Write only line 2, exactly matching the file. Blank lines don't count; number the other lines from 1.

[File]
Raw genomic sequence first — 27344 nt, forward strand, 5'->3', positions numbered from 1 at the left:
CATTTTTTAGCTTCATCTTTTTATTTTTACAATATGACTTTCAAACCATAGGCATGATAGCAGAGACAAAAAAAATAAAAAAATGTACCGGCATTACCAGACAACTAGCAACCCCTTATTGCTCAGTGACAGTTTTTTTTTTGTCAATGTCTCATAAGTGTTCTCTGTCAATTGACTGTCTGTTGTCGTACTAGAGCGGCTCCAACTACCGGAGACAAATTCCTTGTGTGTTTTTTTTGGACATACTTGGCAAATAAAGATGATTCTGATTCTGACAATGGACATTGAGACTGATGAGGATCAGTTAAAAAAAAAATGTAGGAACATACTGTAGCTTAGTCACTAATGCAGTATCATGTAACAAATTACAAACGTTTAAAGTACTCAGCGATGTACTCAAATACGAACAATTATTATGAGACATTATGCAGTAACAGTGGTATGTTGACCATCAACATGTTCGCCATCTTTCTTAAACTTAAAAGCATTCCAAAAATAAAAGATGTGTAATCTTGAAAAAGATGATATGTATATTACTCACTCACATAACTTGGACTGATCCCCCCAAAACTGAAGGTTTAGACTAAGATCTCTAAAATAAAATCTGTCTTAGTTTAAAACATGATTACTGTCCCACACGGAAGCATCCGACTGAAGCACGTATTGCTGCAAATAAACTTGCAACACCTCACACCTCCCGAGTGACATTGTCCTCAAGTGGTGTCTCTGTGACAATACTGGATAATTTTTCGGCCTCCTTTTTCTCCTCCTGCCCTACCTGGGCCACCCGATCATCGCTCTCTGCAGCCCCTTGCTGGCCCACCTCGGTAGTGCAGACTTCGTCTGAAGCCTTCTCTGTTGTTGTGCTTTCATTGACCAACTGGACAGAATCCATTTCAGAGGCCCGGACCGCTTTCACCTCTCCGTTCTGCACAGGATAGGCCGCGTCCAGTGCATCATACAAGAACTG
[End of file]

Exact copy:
CATTTTTTAGCTTCATCTTTTTATTTTTACAATATGACTTTCAAACCATAGGCATGATAGCAGAGACAAAAAAAATAAAAAAATGTACCGGCATTACCAGACAACTAGCAACCCCTTATTGCTCAGTGACAGTTTTTTTTTTGTCAATGTCTCATAAGTGTTCTCTGTCAATTGACTGTCTGTTGTCGTACTAGAGCGGCTCCAACTACCGGAGACAAATTCCTTGTGTGTTTTTTTTGGACATACTTGGCAAATAAAGATGATTCTGATTCTGACAATGGACATTGAGACTGATGAGGATCAGTTAAAAAAAAAATGTAGGAACATACTGTAGCTTAGTCACTAATGCAGTATCATGTAACAAATTACAAACGTTTAAAGTACTCAGCGATGTACTCAAATACGAACAATTATTATGAGACATTATGCAGTAACAGTGGTATGTTGACCATCAACATGTTCGCCATCTTTCTTAAACTTAAAAGCATTCCAAAAATAAAAGATGTGTAATCTTGAAAAAGATGATATGTATATTACTCACTCACATAACTTGGACTGATCCCCCCAAAACTGAAGGTTTAGACTAAGATCTCTAAAATAAAATCTGTCTTAGTTTAAAACATGATTACTGTCCCACACGGAAGCATCCGACTGAAGCACGTATTGCTGCAAATAAACTTGCAACACCTCACACCTCCCGAGTGACATTGTCCTCAAGTGGTGTCTCTGTGACAATACTGGATAATTTTTCGGCCTCCTTTTTCTCCTCCTGCCCTACCTGGGCCACCCGATCATCGCTCTCTGCAGCCCCTTGCTGGCCCACCTCGGTAGTGCAGACTTCGTCTGAAGCCTTCTCTGTTGTTGTGCTTTCATTGACCAACTGGACAGAATCCATTTCAGAGGCCCGGACCGCTTTCACCTCTCCGTTCTGCACAGGATAGGCCGCGTCCAGTGCATCATACAAGAACTG